From packing cardboard boxes with fruit and vegetables to stuffing pillowcases with bread, Australians are trying nifty ways of transporting groceries home following the crackdown on single-use plastic bags.
While many have welcomed the plastic bag ban and have no trouble remembering to bring their reusable shopping bags, others are still struggling to embrace the change.
To help forgetful shoppers ferry their goods home, supermarket giant Woolworths recently announced it was trialling old-school brown paper bags in some stores.
The brown paper bags cost 20 cents each and are made of 80 per cent recycled and 20 per cent virgin paper certified by the Forest Stewardship Council (FSC).
Shoppers can still use the Woolworths’ 15 cent reusable plastic bags, which can be recycled through REDcycle in all stores.
“The vast majority of our customers bring their own bags to shop, but we know there are occasions when they forget or visit our stores unplanned,” a Woolworths spokesperson told The New Daily.
“Some customers have told us they would like the option of a paper bag when this happens.”
The paper bags are being trialled in 20 stores around the nation.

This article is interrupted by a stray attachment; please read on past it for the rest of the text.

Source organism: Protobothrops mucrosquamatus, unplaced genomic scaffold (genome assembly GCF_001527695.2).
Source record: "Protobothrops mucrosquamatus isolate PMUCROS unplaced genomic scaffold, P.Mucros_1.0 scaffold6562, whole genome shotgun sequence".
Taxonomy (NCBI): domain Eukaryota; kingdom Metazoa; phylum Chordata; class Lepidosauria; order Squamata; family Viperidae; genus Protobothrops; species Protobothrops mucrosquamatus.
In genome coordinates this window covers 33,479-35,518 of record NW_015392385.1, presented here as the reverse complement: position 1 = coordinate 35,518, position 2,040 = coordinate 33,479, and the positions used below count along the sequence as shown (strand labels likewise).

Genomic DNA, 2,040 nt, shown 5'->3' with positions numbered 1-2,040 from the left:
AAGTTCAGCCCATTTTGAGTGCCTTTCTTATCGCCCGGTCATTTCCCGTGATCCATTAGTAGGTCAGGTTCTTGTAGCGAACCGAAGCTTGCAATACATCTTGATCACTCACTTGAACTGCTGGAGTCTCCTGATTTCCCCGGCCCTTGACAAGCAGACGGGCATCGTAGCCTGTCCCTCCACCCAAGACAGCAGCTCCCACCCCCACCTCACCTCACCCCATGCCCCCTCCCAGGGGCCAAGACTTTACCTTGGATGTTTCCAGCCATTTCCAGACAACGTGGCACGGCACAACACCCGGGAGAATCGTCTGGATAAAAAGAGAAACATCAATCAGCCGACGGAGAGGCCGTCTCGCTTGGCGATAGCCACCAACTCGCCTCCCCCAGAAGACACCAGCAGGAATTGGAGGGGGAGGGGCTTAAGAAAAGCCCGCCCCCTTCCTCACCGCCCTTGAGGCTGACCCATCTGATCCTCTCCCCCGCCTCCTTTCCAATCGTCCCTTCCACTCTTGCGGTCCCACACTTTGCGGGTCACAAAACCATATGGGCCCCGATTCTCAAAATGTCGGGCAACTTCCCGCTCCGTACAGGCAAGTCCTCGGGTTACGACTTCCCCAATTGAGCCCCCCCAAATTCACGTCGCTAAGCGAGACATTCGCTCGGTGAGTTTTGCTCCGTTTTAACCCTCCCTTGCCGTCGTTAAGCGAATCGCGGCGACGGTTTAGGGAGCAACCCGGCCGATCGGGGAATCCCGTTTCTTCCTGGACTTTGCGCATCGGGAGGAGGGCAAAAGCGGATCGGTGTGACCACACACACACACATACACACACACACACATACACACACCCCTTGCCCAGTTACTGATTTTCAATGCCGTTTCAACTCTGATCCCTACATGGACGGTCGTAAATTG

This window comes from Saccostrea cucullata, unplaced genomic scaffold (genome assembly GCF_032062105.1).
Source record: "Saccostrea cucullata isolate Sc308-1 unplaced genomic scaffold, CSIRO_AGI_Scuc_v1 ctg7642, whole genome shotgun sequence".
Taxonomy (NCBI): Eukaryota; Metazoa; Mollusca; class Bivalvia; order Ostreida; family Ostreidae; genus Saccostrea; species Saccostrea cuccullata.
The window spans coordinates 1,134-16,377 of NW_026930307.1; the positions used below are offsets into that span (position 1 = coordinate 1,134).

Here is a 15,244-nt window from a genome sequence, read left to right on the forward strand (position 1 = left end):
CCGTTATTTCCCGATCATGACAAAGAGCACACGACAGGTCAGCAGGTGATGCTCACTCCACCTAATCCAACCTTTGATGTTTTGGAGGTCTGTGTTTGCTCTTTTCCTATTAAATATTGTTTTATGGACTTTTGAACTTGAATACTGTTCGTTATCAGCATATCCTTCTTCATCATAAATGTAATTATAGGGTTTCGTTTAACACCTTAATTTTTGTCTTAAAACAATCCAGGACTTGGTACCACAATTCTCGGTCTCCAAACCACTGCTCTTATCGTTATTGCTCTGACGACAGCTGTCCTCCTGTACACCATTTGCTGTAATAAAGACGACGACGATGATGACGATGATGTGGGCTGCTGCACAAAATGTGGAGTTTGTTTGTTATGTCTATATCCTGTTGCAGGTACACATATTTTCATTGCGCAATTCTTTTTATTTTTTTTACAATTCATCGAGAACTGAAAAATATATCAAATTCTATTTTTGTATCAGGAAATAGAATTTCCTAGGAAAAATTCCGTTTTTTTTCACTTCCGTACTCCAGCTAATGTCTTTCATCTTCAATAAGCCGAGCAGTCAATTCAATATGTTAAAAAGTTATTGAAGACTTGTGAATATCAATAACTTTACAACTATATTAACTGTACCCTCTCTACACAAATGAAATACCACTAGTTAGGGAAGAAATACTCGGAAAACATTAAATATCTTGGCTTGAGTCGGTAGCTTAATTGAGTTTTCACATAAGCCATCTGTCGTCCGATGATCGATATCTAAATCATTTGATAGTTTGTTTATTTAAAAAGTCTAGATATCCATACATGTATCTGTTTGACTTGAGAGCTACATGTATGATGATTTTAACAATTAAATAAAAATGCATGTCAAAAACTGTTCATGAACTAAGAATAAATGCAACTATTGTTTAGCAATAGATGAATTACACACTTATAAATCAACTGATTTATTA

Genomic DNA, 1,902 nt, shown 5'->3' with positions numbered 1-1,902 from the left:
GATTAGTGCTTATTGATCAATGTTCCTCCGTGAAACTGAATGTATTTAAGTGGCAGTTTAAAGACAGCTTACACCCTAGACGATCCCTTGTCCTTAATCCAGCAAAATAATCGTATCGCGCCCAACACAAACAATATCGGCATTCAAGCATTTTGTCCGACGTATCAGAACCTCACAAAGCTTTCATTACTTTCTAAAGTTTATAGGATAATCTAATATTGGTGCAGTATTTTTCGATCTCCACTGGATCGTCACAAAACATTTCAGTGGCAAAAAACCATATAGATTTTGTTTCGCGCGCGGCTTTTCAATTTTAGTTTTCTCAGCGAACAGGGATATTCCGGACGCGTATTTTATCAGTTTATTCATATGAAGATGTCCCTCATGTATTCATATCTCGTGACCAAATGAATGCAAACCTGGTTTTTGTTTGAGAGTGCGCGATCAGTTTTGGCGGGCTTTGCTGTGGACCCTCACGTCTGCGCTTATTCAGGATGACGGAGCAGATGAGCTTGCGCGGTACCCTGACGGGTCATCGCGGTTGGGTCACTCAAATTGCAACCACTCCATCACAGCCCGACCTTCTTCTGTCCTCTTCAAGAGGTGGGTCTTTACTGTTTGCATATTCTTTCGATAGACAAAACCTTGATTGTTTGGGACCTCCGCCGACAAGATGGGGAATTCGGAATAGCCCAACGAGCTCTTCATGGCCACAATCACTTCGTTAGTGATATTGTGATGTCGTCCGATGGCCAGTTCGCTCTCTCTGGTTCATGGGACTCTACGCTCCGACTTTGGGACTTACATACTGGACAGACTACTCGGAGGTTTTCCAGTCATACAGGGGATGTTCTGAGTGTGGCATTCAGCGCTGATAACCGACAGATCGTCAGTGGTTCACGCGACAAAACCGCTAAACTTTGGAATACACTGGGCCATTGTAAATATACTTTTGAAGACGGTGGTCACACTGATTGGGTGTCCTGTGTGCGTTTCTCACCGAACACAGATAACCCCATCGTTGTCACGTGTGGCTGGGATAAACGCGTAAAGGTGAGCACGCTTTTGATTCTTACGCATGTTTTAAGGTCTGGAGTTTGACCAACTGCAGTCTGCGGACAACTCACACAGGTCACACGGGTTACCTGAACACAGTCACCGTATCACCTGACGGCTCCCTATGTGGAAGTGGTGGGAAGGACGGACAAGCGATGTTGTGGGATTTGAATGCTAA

In New South Wales, you can find them in stores at Rouse Hill, Marrickville Metro, Town Hall, Neutral Bay, Double Bay, Bondi, Rozelle, Coogee, Paddington and Rose Bay.
In Queensland, they’re at Cairns, Surfers Paradise and Pacific Fair.
Victorian stores offering the paper bags are in South Yarra, QV, Armadale, Black Rock, Hawksburn, St Kilda and Hawthorn.
Despite being more eco-friendly, some shoppers prefer to avoid brown paper bags because they can break or get soggy on the bottom if liquid spills or frozen food starts thawing.
Either way, we’ve all been caught out at the supermarket empty-handed.
But rather than pay for a reusable plastic bag or brown paper bag in store, some people are turning to creative methods instead.
Shoppers have been spotted packing food into quirky items found in the boot of their cars, such as eskies and laundry baskets, as they make their way down the aisles.
Jumpers and hoodies have emerged as a handy way to carry loose items and big backpacks are becoming a common sight at supermarkets.
Some have used milk crates to carry bulky items like laundry washing powder, milk and toilet paper rolls.
French author Bea Johnson, known for her book Zero Waste Home, even recommends bringing a pillowcase along to the bakery to fill it with bread.
Of course, you can stuff your items in your pockets too, but only if you pay first.